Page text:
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Neurobiol Aging. 2004 May-Jun;25(5):651-60.

Apolipoprotein gene and its interaction with the environmentally driven risk factors: molecular, genetic and epidemiological studies of Alzheimer's disease.

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1
Department of Psychiatry, Institute of Psychiatric Research, Indiana University School of Medicine, Indianapolis, IN 46202, USA. dlahiri@iupui.edu

Abstract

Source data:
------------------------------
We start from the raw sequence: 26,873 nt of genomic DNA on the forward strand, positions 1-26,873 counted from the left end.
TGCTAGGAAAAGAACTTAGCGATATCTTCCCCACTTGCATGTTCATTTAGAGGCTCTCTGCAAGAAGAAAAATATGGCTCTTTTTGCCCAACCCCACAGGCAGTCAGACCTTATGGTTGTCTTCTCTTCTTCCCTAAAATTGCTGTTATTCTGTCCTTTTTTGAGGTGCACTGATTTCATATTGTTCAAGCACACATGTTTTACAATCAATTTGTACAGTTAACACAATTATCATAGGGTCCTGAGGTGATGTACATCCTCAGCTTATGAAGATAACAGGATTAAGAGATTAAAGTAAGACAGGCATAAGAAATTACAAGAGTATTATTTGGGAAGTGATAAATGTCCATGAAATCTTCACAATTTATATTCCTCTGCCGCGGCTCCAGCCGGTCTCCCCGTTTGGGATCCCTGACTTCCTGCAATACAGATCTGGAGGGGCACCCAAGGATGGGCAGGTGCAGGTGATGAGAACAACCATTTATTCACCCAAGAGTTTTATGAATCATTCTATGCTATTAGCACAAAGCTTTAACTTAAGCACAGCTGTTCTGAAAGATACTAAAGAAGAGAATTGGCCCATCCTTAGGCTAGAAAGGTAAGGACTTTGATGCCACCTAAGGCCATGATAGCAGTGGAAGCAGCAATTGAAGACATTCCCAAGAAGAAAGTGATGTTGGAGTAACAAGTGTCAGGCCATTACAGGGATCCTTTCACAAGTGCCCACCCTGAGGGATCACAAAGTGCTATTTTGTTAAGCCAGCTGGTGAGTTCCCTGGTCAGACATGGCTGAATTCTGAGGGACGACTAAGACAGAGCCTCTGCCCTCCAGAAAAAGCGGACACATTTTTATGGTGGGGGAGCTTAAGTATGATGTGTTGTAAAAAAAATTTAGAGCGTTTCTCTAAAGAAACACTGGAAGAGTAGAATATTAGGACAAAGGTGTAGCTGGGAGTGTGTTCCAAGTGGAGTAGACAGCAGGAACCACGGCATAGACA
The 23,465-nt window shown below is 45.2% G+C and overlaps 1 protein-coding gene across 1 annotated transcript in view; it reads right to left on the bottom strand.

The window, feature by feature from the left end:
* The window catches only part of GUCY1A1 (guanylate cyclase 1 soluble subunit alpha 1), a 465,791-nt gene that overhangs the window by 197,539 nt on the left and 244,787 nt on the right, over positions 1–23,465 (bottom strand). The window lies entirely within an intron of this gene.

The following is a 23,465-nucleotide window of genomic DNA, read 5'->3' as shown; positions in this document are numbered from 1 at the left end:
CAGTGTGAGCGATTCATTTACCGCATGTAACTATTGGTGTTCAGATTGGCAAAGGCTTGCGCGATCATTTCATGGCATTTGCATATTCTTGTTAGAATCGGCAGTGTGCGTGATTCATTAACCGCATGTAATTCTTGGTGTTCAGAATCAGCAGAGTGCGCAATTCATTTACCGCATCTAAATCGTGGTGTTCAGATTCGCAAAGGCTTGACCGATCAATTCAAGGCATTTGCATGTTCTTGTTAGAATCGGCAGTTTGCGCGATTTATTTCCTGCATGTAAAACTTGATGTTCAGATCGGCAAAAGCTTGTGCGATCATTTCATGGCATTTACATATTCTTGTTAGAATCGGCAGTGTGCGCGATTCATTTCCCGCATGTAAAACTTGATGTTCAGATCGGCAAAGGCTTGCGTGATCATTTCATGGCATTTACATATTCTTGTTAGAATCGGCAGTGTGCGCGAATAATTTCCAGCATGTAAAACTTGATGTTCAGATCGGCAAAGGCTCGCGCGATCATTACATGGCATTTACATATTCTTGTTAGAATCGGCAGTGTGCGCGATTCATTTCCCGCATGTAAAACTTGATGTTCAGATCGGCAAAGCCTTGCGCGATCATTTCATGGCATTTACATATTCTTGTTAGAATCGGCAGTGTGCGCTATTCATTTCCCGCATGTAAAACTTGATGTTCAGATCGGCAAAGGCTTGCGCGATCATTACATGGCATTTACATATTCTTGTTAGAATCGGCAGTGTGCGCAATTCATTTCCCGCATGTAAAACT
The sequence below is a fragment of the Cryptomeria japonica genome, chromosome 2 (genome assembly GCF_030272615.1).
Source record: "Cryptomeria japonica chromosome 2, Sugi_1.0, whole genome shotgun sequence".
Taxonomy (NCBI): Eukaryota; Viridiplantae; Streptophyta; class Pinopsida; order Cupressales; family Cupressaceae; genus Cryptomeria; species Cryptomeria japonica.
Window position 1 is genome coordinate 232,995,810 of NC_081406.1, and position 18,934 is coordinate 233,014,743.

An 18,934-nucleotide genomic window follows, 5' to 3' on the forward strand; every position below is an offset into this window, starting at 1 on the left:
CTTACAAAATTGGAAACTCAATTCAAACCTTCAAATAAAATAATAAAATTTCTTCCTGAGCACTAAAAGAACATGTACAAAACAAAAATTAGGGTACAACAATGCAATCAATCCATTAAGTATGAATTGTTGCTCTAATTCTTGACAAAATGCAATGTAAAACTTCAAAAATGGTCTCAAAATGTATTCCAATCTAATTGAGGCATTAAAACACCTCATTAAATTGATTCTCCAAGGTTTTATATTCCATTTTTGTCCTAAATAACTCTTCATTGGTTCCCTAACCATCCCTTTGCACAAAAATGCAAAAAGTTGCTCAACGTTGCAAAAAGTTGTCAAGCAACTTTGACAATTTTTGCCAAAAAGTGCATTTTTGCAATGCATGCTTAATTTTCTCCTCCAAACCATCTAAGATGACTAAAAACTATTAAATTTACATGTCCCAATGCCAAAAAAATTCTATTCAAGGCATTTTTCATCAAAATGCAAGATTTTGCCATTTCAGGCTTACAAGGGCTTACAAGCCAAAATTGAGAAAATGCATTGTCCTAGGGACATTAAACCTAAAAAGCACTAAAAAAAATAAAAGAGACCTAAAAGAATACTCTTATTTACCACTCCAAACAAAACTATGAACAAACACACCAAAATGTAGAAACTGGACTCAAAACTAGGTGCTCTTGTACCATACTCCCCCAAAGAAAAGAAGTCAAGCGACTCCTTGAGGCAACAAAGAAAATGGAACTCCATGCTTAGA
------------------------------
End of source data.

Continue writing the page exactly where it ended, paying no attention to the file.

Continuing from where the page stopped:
Herein we review the role of apolipoprotein E (ApoE) in Alzheimer's disease (AD) and how ApoE interacts with various risk factors. ApoE is localized with the major pathological hallmarks of AD, extracellular amyloid deposits and intracellular neurofibrillary tangles. The ApoE4 allele is associated with the development of late-onset familial and sporadic AD. ApoE4 has a gene dose effect on the risk and age of onset of AD. ApoE mRNA and protein are found predominantly in astrocytes within the CNS. There is also a high expression of ApoE mRNA in the brains of people with sporadic AD. ApoE acts as a cholesterol transporter in the brain. Cholesterol controls amyloid production and deposition by regulating beta-secretase. In transgenic animal studies, ApoE4 expression causes neuropathology and behavioral deficits. We also discuss data from three different cohorts for AD in the general population, in different racial and ethnic groups and the role of the 4 allele in the clinical onset of the disease. Although the 4 allele is an important genetic risk factor for AD, it accounts for a fairly small fraction of disease in the population. The effect of the 4 allele on annual decline in episodic memory is significantly stronger than its effect on decline in other cognitive systems. Notably, the 2 allele has an equal and opposite effect. Thus, ApoE allele status influences risk of AD by a relatively selective effect on episodic memory. Mechanistically, the role of APoE in AD needs to be established in terms of its gene expression, which ultimately controls levels of various ApoE isoforms. Transcriptional regulation suggests complex regulation of this gene and the resultant ApoE protein in injured neurons. We discuss the characteristics of ApoE regulatory elements, including their interactions with different transcription factors, to understand ApoE gene expression. Thus, ApoE4 contributes to the pathogenesis of AD, but additional environmental risk factors will also be identified independent of ApoE and other genetic polymorphisms.

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